Victoria Proposed to Her Husband, Prince Albert

Born three months apart, Victoria and her German cousin Prince Albert first met in 1836 when they were just teenagers. Their families had intended that they would one day marry, but most accounts suggest theirs was also a loving partnership, punctuated by the highs and lows of a long-term marriage. Following their introduction in 1836, the couple didn’t meet again until October 1839, and it was during that visit that they became engaged. Protocol prohibited Albert from asking for the reigning monarch’s hand, so it was up to Victoria to issue the proposal. In her diary, the queen later wrote, “Oh! how I adore and love him, I cannot say!” The couple were rarely together before their February 1840 wedding, but they often wrote to each other. In one letter to his betrothed, Albert wrote (in German), “Even in my dreams I never imagined that I should find so much love on earth.”

Advertisement

Related:7 Interesting Facts About Napoleon Bonaparte

Photo credit: Archive Photos via Getty Images

She Popularized the White Wedding Gown

On her wedding day, Victoria wanted to be seen as Prince Albert’s wife rather than the queen of England, so she chose to wear a white gown instead of the red robe of state. Though she wasn’t the first monarch bride to wear white, it wasn’t a traditional choice for a royal wedding gown, or a nonroyal gown, for that matter. Victoria and Albert’s nuptials were highly publicized, and depictions of Victoria’s simple, elegant dress adorned with orange blossoms conjured an image of romantic purity that soon caught on with brides across Europe and the West. Constructed of silk and lace made in Britain — as both a show of patriotism and to boost a declining industry — the gown featured the nipped waist and full skirt that became the classic wedding dress silhouette.  

Advertisement

https://e1dfbd007d63b5a917d0c225e3a3ca12.safeframe.googlesyndication.com/safeframe/1-0-40/html/container.html

Advertisement

Photo credit: W. and D. Downey/ Hulton Royals Collection via Getty Images

After Albert’s Death, She Wore Only Black

Though most of Victoria’s clothes were destroyed, portraits, fabric samples, and journal entries tell us that her early years as queen were highlighted by beautiful, colorful fashion. That changed when Prince Albert died in 1861 after a brief illness. The widowed monarch donned the traditional black mourning attire and ordered the royal household to remain in mourning for a year. Victoria, however, continued to wear black long after the traditional period of public mourning. In fact, she dressed in black (often with a white widow’s cap) every day for the rest of her life, until her own death in 1901.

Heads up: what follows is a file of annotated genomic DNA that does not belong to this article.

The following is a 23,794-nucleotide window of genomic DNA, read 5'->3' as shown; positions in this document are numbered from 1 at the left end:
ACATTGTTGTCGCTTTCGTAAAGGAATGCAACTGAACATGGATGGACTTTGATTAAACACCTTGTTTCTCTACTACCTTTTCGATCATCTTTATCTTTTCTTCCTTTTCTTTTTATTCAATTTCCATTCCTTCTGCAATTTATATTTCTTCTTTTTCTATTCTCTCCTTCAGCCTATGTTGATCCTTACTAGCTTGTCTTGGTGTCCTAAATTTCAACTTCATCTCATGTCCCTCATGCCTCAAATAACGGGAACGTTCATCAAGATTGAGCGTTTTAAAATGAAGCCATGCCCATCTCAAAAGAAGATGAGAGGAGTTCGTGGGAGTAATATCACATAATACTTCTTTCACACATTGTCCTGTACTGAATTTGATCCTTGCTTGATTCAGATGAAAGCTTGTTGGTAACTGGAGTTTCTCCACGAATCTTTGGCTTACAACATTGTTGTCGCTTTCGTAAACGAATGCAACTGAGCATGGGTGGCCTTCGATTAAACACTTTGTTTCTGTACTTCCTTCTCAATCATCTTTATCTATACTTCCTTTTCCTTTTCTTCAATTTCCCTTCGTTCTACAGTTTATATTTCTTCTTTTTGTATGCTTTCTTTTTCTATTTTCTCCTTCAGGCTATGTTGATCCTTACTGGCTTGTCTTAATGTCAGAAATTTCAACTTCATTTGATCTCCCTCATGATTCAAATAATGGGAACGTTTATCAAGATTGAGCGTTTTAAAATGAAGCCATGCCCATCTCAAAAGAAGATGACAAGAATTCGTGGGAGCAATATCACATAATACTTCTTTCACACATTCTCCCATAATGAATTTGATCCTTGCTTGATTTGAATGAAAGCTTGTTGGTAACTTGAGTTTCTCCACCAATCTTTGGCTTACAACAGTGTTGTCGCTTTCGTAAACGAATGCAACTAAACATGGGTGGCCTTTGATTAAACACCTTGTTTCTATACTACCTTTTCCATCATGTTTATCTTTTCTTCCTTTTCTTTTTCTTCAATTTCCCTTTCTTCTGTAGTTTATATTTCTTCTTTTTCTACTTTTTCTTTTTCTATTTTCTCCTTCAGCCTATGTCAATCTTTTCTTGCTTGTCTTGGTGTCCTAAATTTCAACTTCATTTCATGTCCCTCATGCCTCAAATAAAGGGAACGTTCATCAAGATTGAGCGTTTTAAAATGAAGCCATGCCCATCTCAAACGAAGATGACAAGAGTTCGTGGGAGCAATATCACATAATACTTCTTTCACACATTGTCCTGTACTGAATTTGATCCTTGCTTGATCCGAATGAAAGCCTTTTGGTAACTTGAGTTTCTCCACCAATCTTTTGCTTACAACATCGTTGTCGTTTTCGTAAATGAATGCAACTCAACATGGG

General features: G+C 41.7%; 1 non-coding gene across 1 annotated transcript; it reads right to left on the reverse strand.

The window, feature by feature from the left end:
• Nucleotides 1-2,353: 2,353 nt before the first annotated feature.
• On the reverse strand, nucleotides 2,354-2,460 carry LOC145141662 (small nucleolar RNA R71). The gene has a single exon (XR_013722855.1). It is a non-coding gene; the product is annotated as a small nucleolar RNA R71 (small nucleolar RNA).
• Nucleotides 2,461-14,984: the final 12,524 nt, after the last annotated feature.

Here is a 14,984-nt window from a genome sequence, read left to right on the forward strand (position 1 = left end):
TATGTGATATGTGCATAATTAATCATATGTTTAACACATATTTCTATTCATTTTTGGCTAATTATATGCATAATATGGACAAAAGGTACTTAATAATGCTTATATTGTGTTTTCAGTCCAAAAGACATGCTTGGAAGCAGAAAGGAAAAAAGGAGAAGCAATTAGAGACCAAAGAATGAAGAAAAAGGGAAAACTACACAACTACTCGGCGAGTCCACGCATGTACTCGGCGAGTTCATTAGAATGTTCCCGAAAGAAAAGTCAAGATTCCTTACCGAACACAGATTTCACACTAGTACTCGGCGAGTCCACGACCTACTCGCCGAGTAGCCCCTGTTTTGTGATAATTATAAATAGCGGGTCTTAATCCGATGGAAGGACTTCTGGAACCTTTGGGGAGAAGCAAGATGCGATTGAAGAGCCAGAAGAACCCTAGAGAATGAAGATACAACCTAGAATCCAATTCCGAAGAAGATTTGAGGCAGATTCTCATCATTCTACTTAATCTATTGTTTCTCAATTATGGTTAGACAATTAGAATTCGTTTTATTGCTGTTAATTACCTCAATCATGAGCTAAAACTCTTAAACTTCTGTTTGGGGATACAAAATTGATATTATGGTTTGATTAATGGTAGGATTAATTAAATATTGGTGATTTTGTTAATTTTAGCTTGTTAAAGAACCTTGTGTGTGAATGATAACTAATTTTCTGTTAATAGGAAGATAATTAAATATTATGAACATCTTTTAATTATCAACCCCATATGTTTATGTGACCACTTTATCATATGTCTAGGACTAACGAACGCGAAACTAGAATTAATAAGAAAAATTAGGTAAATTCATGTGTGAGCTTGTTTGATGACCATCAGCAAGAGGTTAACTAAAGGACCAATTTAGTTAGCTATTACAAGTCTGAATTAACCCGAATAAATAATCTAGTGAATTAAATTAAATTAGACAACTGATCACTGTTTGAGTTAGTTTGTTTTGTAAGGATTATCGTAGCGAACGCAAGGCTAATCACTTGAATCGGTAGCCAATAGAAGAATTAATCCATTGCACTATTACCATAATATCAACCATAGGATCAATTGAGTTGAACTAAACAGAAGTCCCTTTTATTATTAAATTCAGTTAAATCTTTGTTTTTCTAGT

Advertisement

Related:7 Interesting Facts About Napoleon Bonaparte

Photo credit: Bettmann via Getty Images

Victoria’s Descendants Became Monarchs Throughout Europe

After surviving an isolating childhood and the strict set of rules known as the “Kensington System,” Victoria was eager to gain her independence when she ascended the throne at age 18. In fact, one of her first acts as queen was to claim a bedroom separate from her overprotective mother, the Duchess of Kent. Victoria and Albert’s marriage produced nine children in 17 years, and biographies of the queen often mention her distaste for pregnancy and childbirth — what she called the “shadow-side” of marital life. 

Still, Victoria’s reign was defined by her desire to grow and strengthen the British Empire, and she balanced her responsibilities as a mother and sovereign by arranging marriages for her children that would increase British influence and assure strong connections throughout Europe. The first of the dynastic marriages arranged by Queen Victoria and Prince Albert was between their eldest daughter, Princess Victoria (Vicky), and the Crown Prince of Prussia, Friedrich Wilhelm, with the goal of unifying the German states and introducing the liberal political ideals of Great Britain. Victoria’s commitment to creating strong marital alliances throughout Europe continued with her other children and grandchildren; her heirs married into other royal families and ascended thrones in Denmark, Germany, Greece, Norway, Russia, and Spain. Of the roughly 28 monarchies that still exist today, five of them are held by Victoria’s descendants.

More on Famous Figures

AUTHOR KRISTINA WRIGHT

Love it?39

Advertisement

You May Also Like…

SEO “stuff”

https://www.searchenginejournal.com/?mc_cid=8942bee612&mc_eid=dcb5e036d0